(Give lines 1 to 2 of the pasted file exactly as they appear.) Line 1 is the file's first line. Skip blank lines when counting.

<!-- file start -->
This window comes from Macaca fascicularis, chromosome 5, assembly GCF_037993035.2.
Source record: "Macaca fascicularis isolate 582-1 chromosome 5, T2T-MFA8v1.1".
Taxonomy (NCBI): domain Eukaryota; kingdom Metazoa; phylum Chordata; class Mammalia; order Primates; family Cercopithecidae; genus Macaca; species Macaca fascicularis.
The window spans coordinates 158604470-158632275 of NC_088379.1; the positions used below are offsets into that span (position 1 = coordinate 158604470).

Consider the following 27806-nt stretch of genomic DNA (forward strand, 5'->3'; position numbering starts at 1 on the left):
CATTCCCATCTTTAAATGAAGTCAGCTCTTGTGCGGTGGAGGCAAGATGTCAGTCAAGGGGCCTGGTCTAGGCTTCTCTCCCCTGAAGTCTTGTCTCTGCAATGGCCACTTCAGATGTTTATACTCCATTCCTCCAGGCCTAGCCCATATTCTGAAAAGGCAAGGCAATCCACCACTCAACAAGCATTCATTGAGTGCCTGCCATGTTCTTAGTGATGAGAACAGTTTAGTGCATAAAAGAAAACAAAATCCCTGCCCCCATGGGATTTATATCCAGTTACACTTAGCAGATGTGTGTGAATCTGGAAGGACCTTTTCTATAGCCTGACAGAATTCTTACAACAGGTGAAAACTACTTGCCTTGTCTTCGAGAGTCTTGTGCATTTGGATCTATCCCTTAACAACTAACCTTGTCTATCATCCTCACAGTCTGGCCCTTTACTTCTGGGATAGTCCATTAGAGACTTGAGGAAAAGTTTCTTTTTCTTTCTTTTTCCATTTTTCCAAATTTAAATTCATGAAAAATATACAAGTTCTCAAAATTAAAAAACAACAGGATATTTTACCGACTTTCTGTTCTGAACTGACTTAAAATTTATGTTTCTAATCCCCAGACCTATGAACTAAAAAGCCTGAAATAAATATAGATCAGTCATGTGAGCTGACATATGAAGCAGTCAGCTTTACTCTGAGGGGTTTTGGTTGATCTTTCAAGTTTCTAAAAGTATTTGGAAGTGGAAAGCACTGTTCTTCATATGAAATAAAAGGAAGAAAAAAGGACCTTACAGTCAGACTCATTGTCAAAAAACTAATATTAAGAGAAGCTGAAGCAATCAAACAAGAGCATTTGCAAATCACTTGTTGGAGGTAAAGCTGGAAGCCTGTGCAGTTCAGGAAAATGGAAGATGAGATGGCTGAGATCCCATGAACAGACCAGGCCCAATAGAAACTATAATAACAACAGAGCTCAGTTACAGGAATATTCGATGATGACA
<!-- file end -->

This window comes from Macaca fascicularis, chromosome 5, assembly GCF_037993035.2.
Source record: "Macaca fascicularis isolate 582-1 chromosome 5, T2T-MFA8v1.1".